With top-line growth hard to come by, most food operators are cutting back on capital spending this year until better times offer the promise of higher returns, industry observers told SN last week.
“It costs money to expand, and if a company is not getting sufficient returns, then it's better to hold off on spending and trying to drive productivity,” Simeon Gutman, an analyst with Canaccord Adams, New York, told SN. “That's especially true if other retailers are simultaneously cutting back on capital spending, because if business is going down, it gives everyone an excuse to do the same.
“On the other hand, a company like Trader Joe's is using the lull among the big companies to accelerate its growth,” he added.
Chuck Cerankosky, an analyst with Northcoast Research, Cleveland, said early assumptions about cap-ex did not take into account reduced spending by consumers on discretionary items, which is prompting retailers to postpone some projects.
“There are also concerns with the stability of the credit market, which has certainly improved since the end of 2008, though uncertainties remain over whether the banks will honor existing credit lines,” he said.
Among the industry's biggest cap-ex cutbacks this year, Minneapolis-based Supervalu said projected spending has been slashed 37.5% to $750 million, compared with $1.2 billion last year.
According to Pam Knous, the company's executive vice president and chief financial officer, “Our capital spend was elevated in recent years to address deferred spending in the acquired Albertsons properties. In light of the economy, we are postponing certain store investments and will further reduce debt.”
She said Supervalu views $750 million in cap-ex as “a prudent level for today's economy.”
The company plans to open only three new conventional stores this year and 60 Save-A-Lots, compared with 14 new conventional stores and 25 Save-A-Lots last year; and to complete 77 major remodels and 34 minor ones, compared with 161 major remodels and 17 minor ones a year ago.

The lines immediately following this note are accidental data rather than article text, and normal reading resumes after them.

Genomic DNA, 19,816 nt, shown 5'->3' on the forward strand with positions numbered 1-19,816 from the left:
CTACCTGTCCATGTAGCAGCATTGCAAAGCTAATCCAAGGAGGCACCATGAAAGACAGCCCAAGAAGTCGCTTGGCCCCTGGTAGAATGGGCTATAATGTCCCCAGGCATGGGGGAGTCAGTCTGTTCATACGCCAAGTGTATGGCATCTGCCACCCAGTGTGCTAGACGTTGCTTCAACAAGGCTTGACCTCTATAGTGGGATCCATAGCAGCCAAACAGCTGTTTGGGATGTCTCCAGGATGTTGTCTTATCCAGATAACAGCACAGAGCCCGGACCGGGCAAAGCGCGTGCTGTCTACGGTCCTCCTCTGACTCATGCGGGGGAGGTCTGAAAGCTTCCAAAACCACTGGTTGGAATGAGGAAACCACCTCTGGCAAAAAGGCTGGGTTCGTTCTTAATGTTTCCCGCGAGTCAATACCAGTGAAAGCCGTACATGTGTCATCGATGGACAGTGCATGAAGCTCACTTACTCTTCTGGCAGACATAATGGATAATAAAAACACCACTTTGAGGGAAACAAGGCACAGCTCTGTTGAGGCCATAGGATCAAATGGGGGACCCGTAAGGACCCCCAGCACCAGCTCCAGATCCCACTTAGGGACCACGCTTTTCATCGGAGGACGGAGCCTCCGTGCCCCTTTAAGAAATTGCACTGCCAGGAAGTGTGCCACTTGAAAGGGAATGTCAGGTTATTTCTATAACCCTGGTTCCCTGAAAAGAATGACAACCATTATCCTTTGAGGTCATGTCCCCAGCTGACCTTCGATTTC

“Capital spending will be only about 0.6% of total sales, which is not a very good number for Supervalu, and they know it,” Gutman told SN.
“If the cutback remains that large for only a year, it will hardly be much of a setback — and if the company's aggressive ‘big relief’ [price-reduction] campaign draws traffic, then Supervalu could benefit. But turning the store fleet around must remain a key component of the strategy.”
Cerankosky said the decline in cap-ex at Supervalu “is bigger than we would have expected, but it parallels what the rest of the market is doing — and it reflects Supervalu's concerns after refinancing its debt.”
Gutman said he believes Safeway is in the best position among the major players.
“By the end of this year it expects to have 88% of its stores remodeled and operating in the lifestyle format, giving it one of the most updated store fleets in the industry, and that leaves them better off than almost anyone else because they can get away with spending less,” he pointed out.
The Pleasanton, Calif.-based chain initially said it expected to reduce capital spending by about 25% this year to approximately $1.2 billion, compared with $1.6 billion spent last year; it subsequently lowered its spending estimate to $1 billion, a 37.5% cutback.